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Cascadia Green Building Council

Living Building Challenge: Defining the Future and Gaining Publicity


June 29, 2012

Developed over the past few years, the Living Building Challenge (LBC) rating system is a meticulous green and sustainable rating system that is raising the bar for sustainable design. Since its establishment in 2009, only six buildings have been recognized as “living” and have acquired the LBC certification. Of the six certified buildings, PlanetReuse has aided in sourcing and supplying reclaimed materials for two of the first three projects.

Different than any other green building certification, the LBC system takes a step farther than the typical design build ratings and goes beyond design and construction to include the livability and performance of the building. The LBC views building as a process where humans are completely integrated with their surroundings and the ecosystem.

The LBC system focuses on categories of site, water, energy, health, materials, equity, and beauty. It takes approximately 14-16 months to gain this certification. Those buildings that meet all of the LBC standards go beyond the traditional definition of “building” and become a living part of the ecosystem.

This rating system is being used in eight different countries currently and is expected to grow in popularity and eventually become a global standard of building. Thank you to Jason McLennan and Cascadia for providing the vision for the future of sustainability.

Here’s some great press by CNN bringing this vision more to the masses:

Removing the Roadblocks to Material Reuse - Cascadia Green Building Council's Trim Tab - Winter 2011


January 25, 2011

The Cascadia Green Building Council's Trim Tab is an amazing resource for provocative articles, interviews and news on the issues, designs, and people that are truly transforming the built environment.

PlanetReuse is proud to contribute to this great publication where we review successes as well as struggles when it come to material reuse in commercial and residential projects. 

To review and download the complete issue and to sign up for updates, visit their website.

First Living Building Challenge & Reuse Primer Projects - How PlanetReuse Helped - FALL '10 Newsletter


November 10, 2010
There have been many successful projects that have incorporated reclaimed materials into the buildings.  Recently, an announcement and a publication helped document the process, the successes as well as the challenges.

Cascadia’s first three Living Building Challenge (LBC) Projects were announced recently.  PlanetReuse had the pleasure of working with the design/construction teams on 2 of the 3 projects.  We helped source many materials from areas throughout the United States for the Tyson Living Learning Center in Eureka, MO and the Omega Center for Sustainable Living in Rhinebeck, NY.  For more information on the LBC and the press release describing the details and the teams, visit the LBC site.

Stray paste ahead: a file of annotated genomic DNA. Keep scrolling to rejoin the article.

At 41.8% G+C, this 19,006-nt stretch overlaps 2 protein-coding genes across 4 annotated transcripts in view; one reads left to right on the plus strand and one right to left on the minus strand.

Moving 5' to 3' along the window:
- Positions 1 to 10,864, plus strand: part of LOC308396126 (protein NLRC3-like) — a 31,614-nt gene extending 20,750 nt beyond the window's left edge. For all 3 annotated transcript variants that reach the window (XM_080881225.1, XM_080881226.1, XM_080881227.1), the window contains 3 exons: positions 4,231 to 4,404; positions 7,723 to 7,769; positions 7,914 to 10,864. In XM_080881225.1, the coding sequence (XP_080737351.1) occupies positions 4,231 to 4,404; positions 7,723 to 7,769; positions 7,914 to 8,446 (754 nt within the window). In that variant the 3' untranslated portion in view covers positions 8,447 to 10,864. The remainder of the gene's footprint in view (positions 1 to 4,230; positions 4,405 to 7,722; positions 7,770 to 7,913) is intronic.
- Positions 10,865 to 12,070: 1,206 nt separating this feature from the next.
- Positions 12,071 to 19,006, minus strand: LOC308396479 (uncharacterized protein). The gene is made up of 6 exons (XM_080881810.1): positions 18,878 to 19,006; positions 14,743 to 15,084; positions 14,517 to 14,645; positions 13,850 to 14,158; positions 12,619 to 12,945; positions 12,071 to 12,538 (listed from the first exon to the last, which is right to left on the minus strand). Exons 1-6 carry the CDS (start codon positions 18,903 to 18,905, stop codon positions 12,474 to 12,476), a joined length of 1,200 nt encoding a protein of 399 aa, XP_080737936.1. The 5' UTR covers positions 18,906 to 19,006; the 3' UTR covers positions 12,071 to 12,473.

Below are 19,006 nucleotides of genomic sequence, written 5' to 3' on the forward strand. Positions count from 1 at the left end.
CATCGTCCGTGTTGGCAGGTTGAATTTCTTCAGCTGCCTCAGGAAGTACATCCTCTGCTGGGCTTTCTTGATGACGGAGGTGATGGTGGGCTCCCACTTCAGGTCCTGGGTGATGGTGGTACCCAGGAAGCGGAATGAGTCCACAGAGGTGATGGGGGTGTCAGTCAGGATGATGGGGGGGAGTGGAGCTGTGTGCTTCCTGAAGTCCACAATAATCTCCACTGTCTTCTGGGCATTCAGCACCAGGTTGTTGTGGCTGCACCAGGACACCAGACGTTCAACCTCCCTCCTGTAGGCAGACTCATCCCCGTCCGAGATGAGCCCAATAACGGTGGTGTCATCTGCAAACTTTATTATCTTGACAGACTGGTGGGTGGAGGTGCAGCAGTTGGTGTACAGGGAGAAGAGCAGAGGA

The 15 diverse projects in the Design for Reuse Primer demonstrate new models of “building green.” Material reuse is always integral to a sustainable vision of how to tread lightly on the earth, be economically pragmatic, and nurture a community. From a school for children with learning differences to a center for holistic living, these case studies are intended to provide insights about the material reuse process in a wide variety of context. By discussing the challenges and demonstrating the benefits of reclaimed materials, they hope to demystify and inspire reuse.

The Design for Reuse Primer publication and website are the latest resources of Public Architecture's ongoing efforts to demystify and promote building material reuse.

There are many great projects that are reviewed in the Primer.  PlanetReuse enjoyed working on two of the fifteen projects:
- Omega Center Center for Sustainable Living
- Operation Comeback 5200 Dauphine Street

Both the LBC projects and the Reuse Primer are great proof that reclaimed materials are successfully being used in commercial and residential projects throughout the United States and that PlanetReuse provides services that are very beneficial in sourcing, documenting and coordinating reclaimed materials.

All of the projects had amazing owners and design teams that really pushed the boundaries in incorporation of reclaimed materials. We take our hats off to you – congratulations!

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